NAND Flash memory is likely to move beyond the iPod nano and shuffle in Appleis product line up and become the primary storage medium in other iPods and in a Mac-based subnotebook product, according to American Technology Research analyst Shaw Wu.
Flash memory prices are still relatively high compared to hard drive storage, which means that for now Appleis full-size video capable iPod will continue to rely on the same disk-based storage is has been using. As memory prices drop, however, that is likely to change.
Mr. Wu commented "Our sources indicate that while AAPL plans to migrate the rest of its iPod product line to NAND flash from [hard drives], fairly low price points ($249 and $349) and customer appetite for high storage capacities (30 GB, 80 GB and above) will likely prevent this from happening until late 2007-2008."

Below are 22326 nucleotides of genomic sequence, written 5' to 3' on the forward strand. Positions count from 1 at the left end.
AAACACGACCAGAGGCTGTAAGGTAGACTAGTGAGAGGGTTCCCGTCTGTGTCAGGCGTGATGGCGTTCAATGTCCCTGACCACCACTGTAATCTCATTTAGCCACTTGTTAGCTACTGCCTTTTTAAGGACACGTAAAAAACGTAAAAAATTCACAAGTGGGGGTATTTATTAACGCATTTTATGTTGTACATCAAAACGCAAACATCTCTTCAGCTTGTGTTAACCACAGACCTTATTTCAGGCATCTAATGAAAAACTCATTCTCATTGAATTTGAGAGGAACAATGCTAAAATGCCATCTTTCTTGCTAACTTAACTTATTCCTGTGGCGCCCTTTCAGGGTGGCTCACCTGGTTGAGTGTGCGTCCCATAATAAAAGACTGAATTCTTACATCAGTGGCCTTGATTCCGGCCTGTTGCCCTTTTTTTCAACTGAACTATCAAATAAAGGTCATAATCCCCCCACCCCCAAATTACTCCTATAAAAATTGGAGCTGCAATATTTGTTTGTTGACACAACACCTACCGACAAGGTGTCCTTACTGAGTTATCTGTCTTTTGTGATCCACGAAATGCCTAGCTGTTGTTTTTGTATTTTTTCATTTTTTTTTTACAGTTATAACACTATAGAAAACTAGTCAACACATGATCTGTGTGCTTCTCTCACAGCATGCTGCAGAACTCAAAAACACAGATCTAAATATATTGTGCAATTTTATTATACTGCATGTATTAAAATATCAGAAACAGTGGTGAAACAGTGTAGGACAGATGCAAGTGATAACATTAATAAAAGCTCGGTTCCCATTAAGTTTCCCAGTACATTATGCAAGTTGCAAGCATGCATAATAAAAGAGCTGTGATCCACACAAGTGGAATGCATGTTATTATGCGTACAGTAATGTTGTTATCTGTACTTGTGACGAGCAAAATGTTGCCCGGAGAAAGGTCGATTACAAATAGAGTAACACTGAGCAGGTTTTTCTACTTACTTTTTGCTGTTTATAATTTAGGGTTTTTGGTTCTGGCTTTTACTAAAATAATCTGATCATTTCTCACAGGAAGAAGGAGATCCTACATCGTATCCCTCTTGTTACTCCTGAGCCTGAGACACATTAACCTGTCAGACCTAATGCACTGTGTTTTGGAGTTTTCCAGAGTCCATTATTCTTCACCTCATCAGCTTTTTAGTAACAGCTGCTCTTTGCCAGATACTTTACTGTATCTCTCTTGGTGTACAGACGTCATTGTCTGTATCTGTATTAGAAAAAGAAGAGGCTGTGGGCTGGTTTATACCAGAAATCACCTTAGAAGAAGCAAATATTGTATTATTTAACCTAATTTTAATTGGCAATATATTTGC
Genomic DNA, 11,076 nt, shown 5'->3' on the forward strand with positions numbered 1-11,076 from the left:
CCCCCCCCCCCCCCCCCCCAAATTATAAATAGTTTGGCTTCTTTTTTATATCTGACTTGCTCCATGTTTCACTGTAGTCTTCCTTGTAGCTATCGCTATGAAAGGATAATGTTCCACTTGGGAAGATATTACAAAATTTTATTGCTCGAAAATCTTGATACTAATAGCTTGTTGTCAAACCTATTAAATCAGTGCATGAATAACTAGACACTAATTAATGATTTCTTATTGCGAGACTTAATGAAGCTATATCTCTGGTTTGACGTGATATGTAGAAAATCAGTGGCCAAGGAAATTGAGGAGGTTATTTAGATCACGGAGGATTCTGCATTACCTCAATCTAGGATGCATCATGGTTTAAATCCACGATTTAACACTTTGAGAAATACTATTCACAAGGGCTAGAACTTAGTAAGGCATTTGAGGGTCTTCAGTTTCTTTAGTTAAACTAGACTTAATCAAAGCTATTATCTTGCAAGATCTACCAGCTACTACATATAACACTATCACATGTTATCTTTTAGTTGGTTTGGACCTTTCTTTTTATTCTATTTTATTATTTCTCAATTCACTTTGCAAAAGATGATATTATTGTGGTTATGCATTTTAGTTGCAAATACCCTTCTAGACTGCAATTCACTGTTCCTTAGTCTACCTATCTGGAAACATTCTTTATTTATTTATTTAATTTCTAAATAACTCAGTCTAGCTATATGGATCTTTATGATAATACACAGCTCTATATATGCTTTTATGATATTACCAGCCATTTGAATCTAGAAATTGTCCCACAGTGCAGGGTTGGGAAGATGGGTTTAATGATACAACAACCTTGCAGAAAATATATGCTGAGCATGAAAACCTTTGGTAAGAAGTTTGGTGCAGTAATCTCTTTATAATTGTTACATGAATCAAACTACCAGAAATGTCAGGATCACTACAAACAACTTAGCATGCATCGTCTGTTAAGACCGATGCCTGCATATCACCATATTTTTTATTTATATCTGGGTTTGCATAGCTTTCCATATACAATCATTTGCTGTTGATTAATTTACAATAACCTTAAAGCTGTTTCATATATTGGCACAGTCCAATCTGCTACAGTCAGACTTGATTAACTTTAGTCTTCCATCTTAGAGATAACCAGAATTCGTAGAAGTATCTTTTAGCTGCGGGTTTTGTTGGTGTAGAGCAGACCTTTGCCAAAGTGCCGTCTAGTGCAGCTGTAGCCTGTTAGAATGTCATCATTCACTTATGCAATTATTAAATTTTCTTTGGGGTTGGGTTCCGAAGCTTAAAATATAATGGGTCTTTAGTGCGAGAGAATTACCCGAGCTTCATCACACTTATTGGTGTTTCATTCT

He added that it is unlikely that Apple will release a true widescreen video capable iPod until after the iPhone ships in June, but that the current models may see an increase in hard drive capacity.
A true widescreen iPod and a small form factor portable Mac are both products consumers have been clamoring for. By releasing a new Flash memory-based version of the video iPod later in the year, Apple can capitalize on pent up demand without cannibalizing potential iPhone sales.
Should vendors manage to drop prices enough, Mr. Wu feels Apple may introduce a new subnotebook form factor Mac in the second half of 2007. The subnotebook Mac would capitalize on the popularity of the MacBook and MacBook Pro, but rely on Flash RAM instead of a hard drive for primary storage.
Mr. Wu is maintaining his "Buy" rating and target price of US$115 for Apple stock. Apple is currently trading at $88.24, up 0.05 (0.06%).